Happy 111th National Day

This is an Auspicious occasion to re-dedicate ourselves and thank our beloved Monarchs for their Majesty’s unwavering love and care for the peace, stability and unity of all Bhutanese.

We the family of DoAT( Department of Air Transport) offer our prayers for the long life of our Kings on this very special day.

‘Successful democracy should be accompanied by economic transformation towards creating a just, equal and harmonious  society’– An aspiration of His Majesty, the 5th Druk Gyalpo.




FOD CLEANING CAMGAIN- DOAT WORKING GROUP’S INITIATIVE

FOD CLEANING CAMGAIN- DOAT WORKING GROUP’S INITIATIVE

An FOD cleaning campaign was launched on 28th November 2018. The cleaning campaign focused on collection of FOD from the runway and parallel taxiway strips. Presence of FOD at airside is a serious risk to airside operation. Despite of the presence of daily FOD checks at movement areas by relevant personnel, the cleaning campaign was conducted as an additional effort towards ensuring airside safety.

Over 50 staff from various Divisions of DoAT participated in the campaign. The campaign was initiated by the Department’s working group. The campaign was a success and the working group extends their appreciation to all the support from the staff of DoAT. The cleaning campaign shall be conducted on a monthly basis.

Source: Civil Engineer

Jamayang T Dorji

Contact No:08-272168

 

Source: Working group, DoAT

 




Visit by Special Education Need (SEN) students of Drugyel school on 30/9/18.

Visit to Paro International Airport by Special Education Need (SEN) students of Drugyel on 30/09/18. This initiative will assist to create self-awareness, experience and exposure with regard to the functioning of the aviation industry. The enthusiastic special need students, their parents and teachers visited RBHSL, Airbus and Departure Terminal.

DoAT would like to extend our heartfelt gratitude to RBHSL and Drukair for their continued support.
We wish the students great success in their future endeavor.

 

Source: Airport Manager

Dawa Dem




New Taxiway Testing( Paro International Airport)

taxiway is a path for aircraft at an airport connecting runways with aprons, hangars, terminals and other facilities. They mostly have a hard surface such as asphalt or concrete, although smaller general aviation airports sometimes use gravel or grass.

Busy airports typically construct high-speed or rapid-exit taxiways to allow aircraft to leave the runway at higher speeds. This allows the aircraft to vacate the runway quicker, permitting another to land or take off in a shorter interval of time. This is usually accomplished by making the exiting taxiway longer, thus giving the aircraft more space in which to slow down, before the taxiways’ upcoming intersection with another (perpendicular) taxiway, another runway, or the ramp/tarmac.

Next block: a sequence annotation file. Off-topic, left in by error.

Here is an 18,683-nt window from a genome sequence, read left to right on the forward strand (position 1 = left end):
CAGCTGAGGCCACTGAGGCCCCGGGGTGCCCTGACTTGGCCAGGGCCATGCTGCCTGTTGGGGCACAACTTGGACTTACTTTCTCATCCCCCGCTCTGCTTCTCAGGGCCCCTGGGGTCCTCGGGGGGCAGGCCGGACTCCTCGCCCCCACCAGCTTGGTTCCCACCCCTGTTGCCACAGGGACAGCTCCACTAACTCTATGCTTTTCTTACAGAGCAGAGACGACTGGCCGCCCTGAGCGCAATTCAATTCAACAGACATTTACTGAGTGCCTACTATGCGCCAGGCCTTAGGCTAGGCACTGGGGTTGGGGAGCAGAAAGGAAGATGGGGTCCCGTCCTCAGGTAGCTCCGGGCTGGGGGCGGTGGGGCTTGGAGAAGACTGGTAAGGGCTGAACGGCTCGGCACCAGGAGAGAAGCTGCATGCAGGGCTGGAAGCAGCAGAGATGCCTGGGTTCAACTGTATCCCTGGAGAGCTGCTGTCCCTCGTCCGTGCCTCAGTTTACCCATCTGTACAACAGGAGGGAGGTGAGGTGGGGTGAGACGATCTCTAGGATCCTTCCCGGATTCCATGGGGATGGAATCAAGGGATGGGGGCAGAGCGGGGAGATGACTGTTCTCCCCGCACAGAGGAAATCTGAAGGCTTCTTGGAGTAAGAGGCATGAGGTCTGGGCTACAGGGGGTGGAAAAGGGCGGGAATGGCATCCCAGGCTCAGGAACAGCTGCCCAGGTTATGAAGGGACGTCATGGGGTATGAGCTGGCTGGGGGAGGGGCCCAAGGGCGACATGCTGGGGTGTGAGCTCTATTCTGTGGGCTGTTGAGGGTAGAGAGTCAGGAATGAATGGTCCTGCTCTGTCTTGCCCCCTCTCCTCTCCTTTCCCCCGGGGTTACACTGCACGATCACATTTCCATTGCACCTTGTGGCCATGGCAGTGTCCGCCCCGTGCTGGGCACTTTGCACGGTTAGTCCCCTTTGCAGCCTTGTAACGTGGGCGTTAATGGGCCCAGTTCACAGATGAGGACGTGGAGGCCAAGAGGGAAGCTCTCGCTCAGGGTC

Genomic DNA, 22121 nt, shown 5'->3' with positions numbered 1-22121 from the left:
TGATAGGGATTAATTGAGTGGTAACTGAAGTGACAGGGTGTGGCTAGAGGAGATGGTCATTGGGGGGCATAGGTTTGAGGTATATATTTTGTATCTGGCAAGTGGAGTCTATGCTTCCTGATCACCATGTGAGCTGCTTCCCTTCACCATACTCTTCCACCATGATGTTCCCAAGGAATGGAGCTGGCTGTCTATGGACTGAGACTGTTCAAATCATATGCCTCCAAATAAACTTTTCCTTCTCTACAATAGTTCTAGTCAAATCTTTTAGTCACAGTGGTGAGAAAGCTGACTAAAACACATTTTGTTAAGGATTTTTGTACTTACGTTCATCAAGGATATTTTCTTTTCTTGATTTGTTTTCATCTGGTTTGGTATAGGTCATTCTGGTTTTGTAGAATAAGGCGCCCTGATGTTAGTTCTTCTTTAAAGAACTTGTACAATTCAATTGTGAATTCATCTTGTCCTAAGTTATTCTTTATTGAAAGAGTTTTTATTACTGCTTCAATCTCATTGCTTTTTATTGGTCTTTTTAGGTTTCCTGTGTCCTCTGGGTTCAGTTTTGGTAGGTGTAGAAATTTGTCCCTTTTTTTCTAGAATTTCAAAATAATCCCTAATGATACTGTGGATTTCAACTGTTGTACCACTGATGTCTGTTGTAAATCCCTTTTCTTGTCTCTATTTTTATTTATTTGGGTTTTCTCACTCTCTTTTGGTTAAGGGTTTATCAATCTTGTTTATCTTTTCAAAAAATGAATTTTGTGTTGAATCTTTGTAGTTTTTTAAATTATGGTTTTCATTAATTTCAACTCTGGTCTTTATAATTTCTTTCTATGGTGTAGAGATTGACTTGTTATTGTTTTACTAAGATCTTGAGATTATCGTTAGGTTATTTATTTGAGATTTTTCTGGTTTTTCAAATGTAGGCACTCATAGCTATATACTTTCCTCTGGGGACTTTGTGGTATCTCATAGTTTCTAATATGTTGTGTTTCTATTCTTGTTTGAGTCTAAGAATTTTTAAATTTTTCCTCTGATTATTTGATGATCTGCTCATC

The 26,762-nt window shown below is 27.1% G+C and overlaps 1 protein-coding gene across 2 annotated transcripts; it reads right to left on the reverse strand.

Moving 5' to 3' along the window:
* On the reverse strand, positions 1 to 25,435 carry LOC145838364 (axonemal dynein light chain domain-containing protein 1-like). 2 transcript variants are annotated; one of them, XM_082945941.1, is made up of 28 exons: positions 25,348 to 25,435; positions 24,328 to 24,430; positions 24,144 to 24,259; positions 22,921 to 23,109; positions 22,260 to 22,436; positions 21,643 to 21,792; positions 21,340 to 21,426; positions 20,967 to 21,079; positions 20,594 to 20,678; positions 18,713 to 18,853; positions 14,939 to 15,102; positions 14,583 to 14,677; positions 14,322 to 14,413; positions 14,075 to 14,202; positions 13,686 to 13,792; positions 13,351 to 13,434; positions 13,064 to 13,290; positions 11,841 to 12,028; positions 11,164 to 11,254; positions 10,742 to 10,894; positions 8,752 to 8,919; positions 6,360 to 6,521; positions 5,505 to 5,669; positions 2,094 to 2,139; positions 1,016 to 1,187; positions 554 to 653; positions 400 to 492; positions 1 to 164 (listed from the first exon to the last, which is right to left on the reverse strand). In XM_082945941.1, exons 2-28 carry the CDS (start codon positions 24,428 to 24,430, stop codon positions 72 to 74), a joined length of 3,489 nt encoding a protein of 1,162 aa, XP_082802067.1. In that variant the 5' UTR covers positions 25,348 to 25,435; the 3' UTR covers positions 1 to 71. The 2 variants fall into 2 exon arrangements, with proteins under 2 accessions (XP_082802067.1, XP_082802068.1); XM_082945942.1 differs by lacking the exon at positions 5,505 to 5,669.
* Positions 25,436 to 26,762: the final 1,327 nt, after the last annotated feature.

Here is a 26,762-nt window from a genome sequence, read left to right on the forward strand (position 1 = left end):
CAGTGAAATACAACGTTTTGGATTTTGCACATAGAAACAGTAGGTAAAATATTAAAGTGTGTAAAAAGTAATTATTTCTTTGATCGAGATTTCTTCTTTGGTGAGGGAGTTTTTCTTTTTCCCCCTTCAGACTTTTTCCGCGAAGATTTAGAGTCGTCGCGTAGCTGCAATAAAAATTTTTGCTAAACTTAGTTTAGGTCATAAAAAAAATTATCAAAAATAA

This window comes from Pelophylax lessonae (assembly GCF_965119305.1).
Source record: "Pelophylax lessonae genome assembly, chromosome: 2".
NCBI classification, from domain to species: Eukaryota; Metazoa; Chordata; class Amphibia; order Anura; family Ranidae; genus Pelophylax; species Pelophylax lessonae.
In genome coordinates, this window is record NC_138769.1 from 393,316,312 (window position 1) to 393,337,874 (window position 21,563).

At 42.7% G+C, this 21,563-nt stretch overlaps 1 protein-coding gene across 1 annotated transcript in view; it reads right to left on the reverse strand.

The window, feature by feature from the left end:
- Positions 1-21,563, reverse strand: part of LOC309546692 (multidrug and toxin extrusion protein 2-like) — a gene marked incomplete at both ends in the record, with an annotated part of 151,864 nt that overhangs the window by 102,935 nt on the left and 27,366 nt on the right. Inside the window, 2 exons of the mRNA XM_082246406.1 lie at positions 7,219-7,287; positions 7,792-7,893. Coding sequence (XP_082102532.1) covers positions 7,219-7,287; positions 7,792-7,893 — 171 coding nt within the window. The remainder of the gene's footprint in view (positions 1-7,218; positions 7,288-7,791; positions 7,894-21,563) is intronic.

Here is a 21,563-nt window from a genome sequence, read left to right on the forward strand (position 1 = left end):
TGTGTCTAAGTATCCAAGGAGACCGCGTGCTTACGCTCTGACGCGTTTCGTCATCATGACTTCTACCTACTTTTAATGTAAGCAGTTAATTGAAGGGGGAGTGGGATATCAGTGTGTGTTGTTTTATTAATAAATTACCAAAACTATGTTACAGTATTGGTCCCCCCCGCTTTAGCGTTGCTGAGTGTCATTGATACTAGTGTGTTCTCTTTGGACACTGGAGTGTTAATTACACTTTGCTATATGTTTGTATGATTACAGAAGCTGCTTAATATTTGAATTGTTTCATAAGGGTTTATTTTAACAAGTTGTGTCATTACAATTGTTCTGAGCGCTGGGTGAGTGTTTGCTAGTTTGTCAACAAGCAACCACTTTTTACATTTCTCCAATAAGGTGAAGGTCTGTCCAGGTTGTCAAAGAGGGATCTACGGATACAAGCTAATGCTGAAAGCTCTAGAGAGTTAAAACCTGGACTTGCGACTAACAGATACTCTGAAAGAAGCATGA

Source: Official Forum




Edutainment Tour to Paro Airport(Arekha Middle Secondary School)

Arekha Middle Secondary School students on Edutainment Tour to Paro Airport on 20th August 2018. A study tour program-Paving the way ahead is an initiative taken by the Principal Tshering Dorji since 2014 for the excelling students who secured 80% and above. This year a total of 69 students from Class III-X were part of the tour.

 

They visited the Helicopter and Airbus. Dawa dem (Airport Manager) and Deki Yangzom ( Electrical Enginner) coordinated from the department.

 

Source: Dawa Dem, Airport Manager




Air Side Drivers Training

AirSide Driver Training was conducted by DoAT (Department of Air Transport)  to all the drivers from different agencies working in the Airport.

some of the points learned were like :

Behind the wheel of a bright new bus or car along at a snail’s pace on top of a pallet loader, it’s the driver who is responsible for negotiating the traffic hazards while keeping to the rules and regulations that apply on the apron. Airside driving of one sort or another is a part of most ground handling tasks.

Any amount of training will hardly prepare the operator for the real world of moving traffic, aircraft noise and radio messages — all focused on their particular part of the jigsaw, all moving at different speeds, different directions and with a largely diverse fleet of equipment. Add to that aircraft movements coming and going at speed or just holding while awaiting clearance (a necessary but frustrating delay for vehicular traffic), getting the job done becomes more difficult and has to be done faster.

Allowing a driver to read or write a text message at the wheel is an issue that all airports should be looking at very seriously in the workplace. It is not unusual now for an operator to be carrying both a work and personal cell phone — twice the communication traffic, twice the distraction.

Personal experience builds up a defense system in the driver’s mind. For example, driving out of an underpass during the day is a transition from darkness into blinding sunlight, creating a moment of vision loss. These safety clues, built up over time, are very valuable and each driver has a mental list they carry with them on the road.